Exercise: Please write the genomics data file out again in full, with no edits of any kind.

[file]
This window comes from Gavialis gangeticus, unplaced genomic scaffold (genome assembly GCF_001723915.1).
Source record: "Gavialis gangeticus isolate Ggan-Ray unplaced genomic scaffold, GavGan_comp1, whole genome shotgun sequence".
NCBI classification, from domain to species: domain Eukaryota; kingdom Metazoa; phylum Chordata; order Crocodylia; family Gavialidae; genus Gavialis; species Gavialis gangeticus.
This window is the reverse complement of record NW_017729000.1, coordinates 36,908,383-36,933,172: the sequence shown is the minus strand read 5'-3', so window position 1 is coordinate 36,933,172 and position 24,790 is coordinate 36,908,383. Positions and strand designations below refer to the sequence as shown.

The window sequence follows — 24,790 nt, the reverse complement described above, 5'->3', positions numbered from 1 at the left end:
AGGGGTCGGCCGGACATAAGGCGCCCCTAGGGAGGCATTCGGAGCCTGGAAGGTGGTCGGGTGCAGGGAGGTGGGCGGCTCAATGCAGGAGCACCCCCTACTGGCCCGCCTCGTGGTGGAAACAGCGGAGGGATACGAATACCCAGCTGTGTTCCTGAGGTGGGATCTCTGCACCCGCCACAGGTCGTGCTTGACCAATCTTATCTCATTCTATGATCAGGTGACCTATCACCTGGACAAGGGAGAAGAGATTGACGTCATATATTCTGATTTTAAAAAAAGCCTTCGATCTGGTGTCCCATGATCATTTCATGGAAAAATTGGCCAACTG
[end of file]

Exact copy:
This window comes from Gavialis gangeticus, unplaced genomic scaffold (genome assembly GCF_001723915.1).
Source record: "Gavialis gangeticus isolate Ggan-Ray unplaced genomic scaffold, GavGan_comp1, whole genome shotgun sequence".
NCBI classification, from domain to species: domain Eukaryota; kingdom Metazoa; phylum Chordata; order Crocodylia; family Gavialidae; genus Gavialis; species Gavialis gangeticus.
This window is the reverse complement of record NW_017729000.1, coordinates 36,908,383-36,933,172: the sequence shown is the minus strand read 5'-3', so window position 1 is coordinate 36,933,172 and position 24,790 is coordinate 36,908,383. Positions and strand designations below refer to the sequence as shown.

The window sequence follows — 24,790 nt, the reverse complement described above, 5'->3', positions numbered from 1 at the left end:
AGGGGTCGGCCGGACATAAGGCGCCCCTAGGGAGGCATTCGGAGCCTGGAAGGTGGTCGGGTGCAGGGAGGTGGGCGGCTCAATGCAGGAGCACCCCCTACTGGCCCGCCTCGTGGTGGAAACAGCGGAGGGATACGAATACCCAGCTGTGTTCCTGAGGTGGGATCTCTGCACCCGCCACAGGTCGTGCTTGACCAATCTTATCTCATTCTATGATCAGGTGACCTATCACCTGGACAAGGGAGAAGAGATTGACGTCATATATTCTGATTTTAAAAAAAGCCTTCGATCTGGTGTCCCATGATCATTTCATGGAAAAATTGGCCAACTG